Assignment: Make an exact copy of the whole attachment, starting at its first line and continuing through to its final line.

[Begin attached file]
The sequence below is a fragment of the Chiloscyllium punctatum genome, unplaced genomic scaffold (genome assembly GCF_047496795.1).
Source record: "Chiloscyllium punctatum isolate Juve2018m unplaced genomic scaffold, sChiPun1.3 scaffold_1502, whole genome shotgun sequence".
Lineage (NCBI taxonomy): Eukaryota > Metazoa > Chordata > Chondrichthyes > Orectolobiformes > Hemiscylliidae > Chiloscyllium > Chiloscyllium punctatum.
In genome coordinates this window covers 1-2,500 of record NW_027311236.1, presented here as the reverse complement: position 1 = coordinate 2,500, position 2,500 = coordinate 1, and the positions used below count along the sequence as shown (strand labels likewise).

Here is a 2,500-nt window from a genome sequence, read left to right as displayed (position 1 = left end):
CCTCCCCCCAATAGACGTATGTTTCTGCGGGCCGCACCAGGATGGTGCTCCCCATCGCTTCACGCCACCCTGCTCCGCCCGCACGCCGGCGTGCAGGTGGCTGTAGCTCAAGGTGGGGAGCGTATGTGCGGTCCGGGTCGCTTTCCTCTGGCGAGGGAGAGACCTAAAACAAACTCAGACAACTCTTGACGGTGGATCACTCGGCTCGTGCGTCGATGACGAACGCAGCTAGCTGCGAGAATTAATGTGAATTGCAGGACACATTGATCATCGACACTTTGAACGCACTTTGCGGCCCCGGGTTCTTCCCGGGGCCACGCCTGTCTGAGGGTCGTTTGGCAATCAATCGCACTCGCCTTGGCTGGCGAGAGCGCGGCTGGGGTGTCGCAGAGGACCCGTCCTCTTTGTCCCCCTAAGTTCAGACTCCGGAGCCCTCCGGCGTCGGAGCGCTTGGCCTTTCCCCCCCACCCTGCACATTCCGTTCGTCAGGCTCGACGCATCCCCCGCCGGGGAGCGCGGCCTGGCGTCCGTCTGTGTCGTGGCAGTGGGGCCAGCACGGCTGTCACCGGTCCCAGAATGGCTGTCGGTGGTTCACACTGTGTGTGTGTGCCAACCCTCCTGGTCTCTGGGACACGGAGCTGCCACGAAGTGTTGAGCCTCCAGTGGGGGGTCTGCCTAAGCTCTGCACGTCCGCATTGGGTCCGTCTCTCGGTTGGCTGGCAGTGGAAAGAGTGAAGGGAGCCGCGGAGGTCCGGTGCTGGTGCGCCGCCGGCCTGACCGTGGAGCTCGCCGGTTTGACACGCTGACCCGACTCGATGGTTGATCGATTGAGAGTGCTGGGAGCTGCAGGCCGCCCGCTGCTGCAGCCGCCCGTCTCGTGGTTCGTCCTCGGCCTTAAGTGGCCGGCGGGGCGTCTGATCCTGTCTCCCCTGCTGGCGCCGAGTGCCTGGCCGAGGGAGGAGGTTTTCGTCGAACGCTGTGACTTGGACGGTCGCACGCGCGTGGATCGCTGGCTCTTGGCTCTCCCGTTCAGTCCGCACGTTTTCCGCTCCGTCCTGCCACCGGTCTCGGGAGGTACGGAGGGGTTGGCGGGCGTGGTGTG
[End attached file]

The sequence below is a fragment of the Chiloscyllium punctatum genome, unplaced genomic scaffold (genome assembly GCF_047496795.1).
Source record: "Chiloscyllium punctatum isolate Juve2018m unplaced genomic scaffold, sChiPun1.3 scaffold_1502, whole genome shotgun sequence".
Lineage (NCBI taxonomy): Eukaryota > Metazoa > Chordata > Chondrichthyes > Orectolobiformes > Hemiscylliidae > Chiloscyllium > Chiloscyllium punctatum.
In genome coordinates this window covers 1-2,500 of record NW_027311236.1, presented here as the reverse complement: position 1 = coordinate 2,500, position 2,500 = coordinate 1, and the positions used below count along the sequence as shown (strand labels likewise).

Here is a 2,500-nt window from a genome sequence, read left to right as displayed (position 1 = left end):
CCTCCCCCCAATAGACGTATGTTTCTGCGGGCCGCACCAGGATGGTGCTCCCCATCGCTTCACGCCACCCTGCTCCGCCCGCACGCCGGCGTGCAGGTGGCTGTAGCTCAAGGTGGGGAGCGTATGTGCGGTCCGGGTCGCTTTCCTCTGGCGAGGGAGAGACCTAAAACAAACTCAGACAACTCTTGACGGTGGATCACTCGGCTCGTGCGTCGATGACGAACGCAGCTAGCTGCGAGAATTAATGTGAATTGCAGGACACATTGATCATCGACACTTTGAACGCACTTTGCGGCCCCGGGTTCTTCCCGGGGCCACGCCTGTCTGAGGGTCGTTTGGCAATCAATCGCACTCGCCTTGGCTGGCGAGAGCGCGGCTGGGGTGTCGCAGAGGACCCGTCCTCTTTGTCCCCCTAAGTTCAGACTCCGGAGCCCTCCGGCGTCGGAGCGCTTGGCCTTTCCCCCCCACCCTGCACATTCCGTTCGTCAGGCTCGACGCATCCCCCGCCGGGGAGCGCGGCCTGGCGTCCGTCTGTGTCGTGGCAGTGGGGCCAGCACGGCTGTCACCGGTCCCAGAATGGCTGTCGGTGGTTCACACTGTGTGTGTGTGCCAACCCTCCTGGTCTCTGGGACACGGAGCTGCCACGAAGTGTTGAGCCTCCAGTGGGGGGTCTGCCTAAGCTCTGCACGTCCGCATTGGGTCCGTCTCTCGGTTGGCTGGCAGTGGAAAGAGTGAAGGGAGCCGCGGAGGTCCGGTGCTGGTGCGCCGCCGGCCTGACCGTGGAGCTCGCCGGTTTGACACGCTGACCCGACTCGATGGTTGATCGATTGAGAGTGCTGGGAGCTGCAGGCCGCCCGCTGCTGCAGCCGCCCGTCTCGTGGTTCGTCCTCGGCCTTAAGTGGCCGGCGGGGCGTCTGATCCTGTCTCCCCTGCTGGCGCCGAGTGCCTGGCCGAGGGAGGAGGTTTTCGTCGAACGCTGTGACTTGGACGGTCGCACGCGCGTGGATCGCTGGCTCTTGGCTCTCCCGTTCAGTCCGCACGTTTTCCGCTCCGTCCTGCCACCGGTCTCGGGAGGTACGGAGGGGTTGGCGGGCGTGGTGTG